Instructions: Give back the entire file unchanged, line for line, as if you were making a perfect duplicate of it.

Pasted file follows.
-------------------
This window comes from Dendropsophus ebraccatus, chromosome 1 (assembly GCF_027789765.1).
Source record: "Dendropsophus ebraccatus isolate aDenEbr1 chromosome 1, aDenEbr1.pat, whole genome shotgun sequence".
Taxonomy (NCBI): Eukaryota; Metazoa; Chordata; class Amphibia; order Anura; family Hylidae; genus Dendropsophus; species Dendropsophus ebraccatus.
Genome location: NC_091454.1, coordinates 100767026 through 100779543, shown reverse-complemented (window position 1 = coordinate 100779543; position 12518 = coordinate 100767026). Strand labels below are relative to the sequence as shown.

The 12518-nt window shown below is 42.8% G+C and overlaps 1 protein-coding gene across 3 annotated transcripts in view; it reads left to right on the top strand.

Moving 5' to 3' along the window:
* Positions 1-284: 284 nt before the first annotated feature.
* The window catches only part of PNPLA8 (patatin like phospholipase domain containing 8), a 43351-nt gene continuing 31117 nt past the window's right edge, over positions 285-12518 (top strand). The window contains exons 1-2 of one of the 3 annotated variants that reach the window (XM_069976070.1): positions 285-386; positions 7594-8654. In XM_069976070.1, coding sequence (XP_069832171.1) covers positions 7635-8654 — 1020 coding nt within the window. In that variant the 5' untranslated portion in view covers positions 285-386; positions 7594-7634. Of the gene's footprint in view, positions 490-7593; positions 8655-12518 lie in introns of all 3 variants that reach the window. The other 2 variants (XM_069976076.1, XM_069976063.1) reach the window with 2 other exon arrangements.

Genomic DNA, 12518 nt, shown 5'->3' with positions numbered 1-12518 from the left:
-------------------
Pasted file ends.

This window comes from Dendropsophus ebraccatus, chromosome 1 (assembly GCF_027789765.1).
Source record: "Dendropsophus ebraccatus isolate aDenEbr1 chromosome 1, aDenEbr1.pat, whole genome shotgun sequence".
Taxonomy (NCBI): Eukaryota; Metazoa; Chordata; class Amphibia; order Anura; family Hylidae; genus Dendropsophus; species Dendropsophus ebraccatus.
Genome location: NC_091454.1, coordinates 100767026 through 100779543, shown reverse-complemented (window position 1 = coordinate 100779543; position 12518 = coordinate 100767026). Strand labels below are relative to the sequence as shown.

The 12518-nt window shown below is 42.8% G+C and overlaps 1 protein-coding gene across 3 annotated transcripts in view; it reads left to right on the top strand.

Moving 5' to 3' along the window:
* Positions 1-284: 284 nt before the first annotated feature.
* The window catches only part of PNPLA8 (patatin like phospholipase domain containing 8), a 43351-nt gene continuing 31117 nt past the window's right edge, over positions 285-12518 (top strand). The window contains exons 1-2 of one of the 3 annotated variants that reach the window (XM_069976070.1): positions 285-386; positions 7594-8654. In XM_069976070.1, coding sequence (XP_069832171.1) covers positions 7635-8654 — 1020 coding nt within the window. In that variant the 5' untranslated portion in view covers positions 285-386; positions 7594-7634. Of the gene's footprint in view, positions 490-7593; positions 8655-12518 lie in introns of all 3 variants that reach the window. The other 2 variants (XM_069976076.1, XM_069976063.1) reach the window with 2 other exon arrangements.

Genomic DNA, 12518 nt, shown 5'->3' with positions numbered 1-12518 from the left: